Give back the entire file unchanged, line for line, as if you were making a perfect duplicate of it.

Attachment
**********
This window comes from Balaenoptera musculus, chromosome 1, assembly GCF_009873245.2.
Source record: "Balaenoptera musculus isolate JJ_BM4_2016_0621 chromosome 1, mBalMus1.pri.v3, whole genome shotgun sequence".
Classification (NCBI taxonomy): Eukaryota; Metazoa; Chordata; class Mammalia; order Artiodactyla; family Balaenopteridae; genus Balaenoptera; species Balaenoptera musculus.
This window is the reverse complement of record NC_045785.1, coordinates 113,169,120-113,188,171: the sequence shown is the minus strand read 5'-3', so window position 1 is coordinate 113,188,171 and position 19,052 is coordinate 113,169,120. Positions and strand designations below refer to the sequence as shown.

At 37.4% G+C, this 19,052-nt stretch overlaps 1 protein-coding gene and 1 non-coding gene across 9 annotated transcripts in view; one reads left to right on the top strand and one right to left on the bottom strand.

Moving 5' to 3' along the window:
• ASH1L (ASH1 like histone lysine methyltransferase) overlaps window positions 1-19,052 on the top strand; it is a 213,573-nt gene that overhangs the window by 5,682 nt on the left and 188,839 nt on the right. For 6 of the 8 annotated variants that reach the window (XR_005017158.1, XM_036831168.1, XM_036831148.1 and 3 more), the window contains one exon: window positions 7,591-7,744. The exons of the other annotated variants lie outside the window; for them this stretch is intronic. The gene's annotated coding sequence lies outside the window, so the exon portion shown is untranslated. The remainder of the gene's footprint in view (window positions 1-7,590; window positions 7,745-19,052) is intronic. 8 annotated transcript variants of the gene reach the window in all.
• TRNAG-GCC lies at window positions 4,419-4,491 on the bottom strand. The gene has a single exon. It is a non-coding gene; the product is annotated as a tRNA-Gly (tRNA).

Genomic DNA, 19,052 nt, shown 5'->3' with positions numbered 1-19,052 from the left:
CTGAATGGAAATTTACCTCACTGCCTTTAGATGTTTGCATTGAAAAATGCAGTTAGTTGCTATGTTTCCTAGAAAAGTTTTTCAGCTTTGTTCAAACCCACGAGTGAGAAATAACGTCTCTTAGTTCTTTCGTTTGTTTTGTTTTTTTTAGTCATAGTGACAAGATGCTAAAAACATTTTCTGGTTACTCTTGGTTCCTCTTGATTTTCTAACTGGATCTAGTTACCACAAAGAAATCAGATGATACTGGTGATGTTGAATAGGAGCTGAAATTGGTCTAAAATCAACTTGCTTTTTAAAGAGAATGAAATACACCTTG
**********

This window comes from Balaenoptera musculus, chromosome 1, assembly GCF_009873245.2.
Source record: "Balaenoptera musculus isolate JJ_BM4_2016_0621 chromosome 1, mBalMus1.pri.v3, whole genome shotgun sequence".
Classification (NCBI taxonomy): Eukaryota; Metazoa; Chordata; class Mammalia; order Artiodactyla; family Balaenopteridae; genus Balaenoptera; species Balaenoptera musculus.
This window is the reverse complement of record NC_045785.1, coordinates 113,169,120-113,188,171: the sequence shown is the minus strand read 5'-3', so window position 1 is coordinate 113,188,171 and position 19,052 is coordinate 113,169,120. Positions and strand designations below refer to the sequence as shown.

At 37.4% G+C, this 19,052-nt stretch overlaps 1 protein-coding gene and 1 non-coding gene across 9 annotated transcripts in view; one reads left to right on the top strand and one right to left on the bottom strand.

Moving 5' to 3' along the window:
• ASH1L (ASH1 like histone lysine methyltransferase) overlaps window positions 1-19,052 on the top strand; it is a 213,573-nt gene that overhangs the window by 5,682 nt on the left and 188,839 nt on the right. For 6 of the 8 annotated variants that reach the window (XR_005017158.1, XM_036831168.1, XM_036831148.1 and 3 more), the window contains one exon: window positions 7,591-7,744. The exons of the other annotated variants lie outside the window; for them this stretch is intronic. The gene's annotated coding sequence lies outside the window, so the exon portion shown is untranslated. The remainder of the gene's footprint in view (window positions 1-7,590; window positions 7,745-19,052) is intronic. 8 annotated transcript variants of the gene reach the window in all.
• TRNAG-GCC lies at window positions 4,419-4,491 on the bottom strand. The gene has a single exon. It is a non-coding gene; the product is annotated as a tRNA-Gly (tRNA).

Genomic DNA, 19,052 nt, shown 5'->3' with positions numbered 1-19,052 from the left:
CTGAATGGAAATTTACCTCACTGCCTTTAGATGTTTGCATTGAAAAATGCAGTTAGTTGCTATGTTTCCTAGAAAAGTTTTTCAGCTTTGTTCAAACCCACGAGTGAGAAATAACGTCTCTTAGTTCTTTCGTTTGTTTTGTTTTTTTTAGTCATAGTGACAAGATGCTAAAAACATTTTCTGGTTACTCTTGGTTCCTCTTGATTTTCTAACTGGATCTAGTTACCACAAAGAAATCAGATGATACTGGTGATGTTGAATAGGAGCTGAAATTGGTCTAAAATCAACTTGCTTTTTAAAGAGAATGAAATACACCTTG